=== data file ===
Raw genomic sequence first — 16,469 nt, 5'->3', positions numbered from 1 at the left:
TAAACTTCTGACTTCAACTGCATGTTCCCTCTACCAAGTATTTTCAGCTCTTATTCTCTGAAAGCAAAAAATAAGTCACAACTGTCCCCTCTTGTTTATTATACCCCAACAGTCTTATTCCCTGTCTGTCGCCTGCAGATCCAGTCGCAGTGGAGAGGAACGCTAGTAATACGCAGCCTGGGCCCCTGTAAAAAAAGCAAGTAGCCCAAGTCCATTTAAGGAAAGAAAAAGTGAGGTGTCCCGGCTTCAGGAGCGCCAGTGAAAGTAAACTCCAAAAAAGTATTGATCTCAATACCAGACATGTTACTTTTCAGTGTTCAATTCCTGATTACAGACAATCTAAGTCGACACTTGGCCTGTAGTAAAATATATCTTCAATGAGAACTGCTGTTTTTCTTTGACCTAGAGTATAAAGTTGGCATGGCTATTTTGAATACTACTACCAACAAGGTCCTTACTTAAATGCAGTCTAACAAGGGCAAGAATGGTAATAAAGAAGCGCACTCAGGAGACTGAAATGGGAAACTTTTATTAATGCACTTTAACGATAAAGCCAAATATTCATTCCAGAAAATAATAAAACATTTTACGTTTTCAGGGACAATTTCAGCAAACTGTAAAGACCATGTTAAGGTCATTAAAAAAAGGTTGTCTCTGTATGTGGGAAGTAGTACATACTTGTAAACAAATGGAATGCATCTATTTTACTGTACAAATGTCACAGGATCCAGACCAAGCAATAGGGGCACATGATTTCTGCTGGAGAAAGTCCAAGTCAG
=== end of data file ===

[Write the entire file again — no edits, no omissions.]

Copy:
Raw genomic sequence first — 16,469 nt, 5'->3', positions numbered from 1 at the left:
TAAACTTCTGACTTCAACTGCATGTTCCCTCTACCAAGTATTTTCAGCTCTTATTCTCTGAAAGCAAAAAATAAGTCACAACTGTCCCCTCTTGTTTATTATACCCCAACAGTCTTATTCCCTGTCTGTCGCCTGCAGATCCAGTCGCAGTGGAGAGGAACGCTAGTAATACGCAGCCTGGGCCCCTGTAAAAAAAGCAAGTAGCCCAAGTCCATTTAAGGAAAGAAAAAGTGAGGTGTCCCGGCTTCAGGAGCGCCAGTGAAAGTAAACTCCAAAAAAGTATTGATCTCAATACCAGACATGTTACTTTTCAGTGTTCAATTCCTGATTACAGACAATCTAAGTCGACACTTGGCCTGTAGTAAAATATATCTTCAATGAGAACTGCTGTTTTTCTTTGACCTAGAGTATAAAGTTGGCATGGCTATTTTGAATACTACTACCAACAAGGTCCTTACTTAAATGCAGTCTAACAAGGGCAAGAATGGTAATAAAGAAGCGCACTCAGGAGACTGAAATGGGAAACTTTTATTAATGCACTTTAACGATAAAGCCAAATATTCATTCCAGAAAATAATAAAACATTTTACGTTTTCAGGGACAATTTCAGCAAACTGTAAAGACCATGTTAAGGTCATTAAAAAAAGGTTGTCTCTGTATGTGGGAAGTAGTACATACTTGTAAACAAATGGAATGCATCTATTTTACTGTACAAATGTCACAGGATCCAGACCAAGCAATAGGGGCACATGATTTCTGCTGGAGAAAGTCCAAGTCAG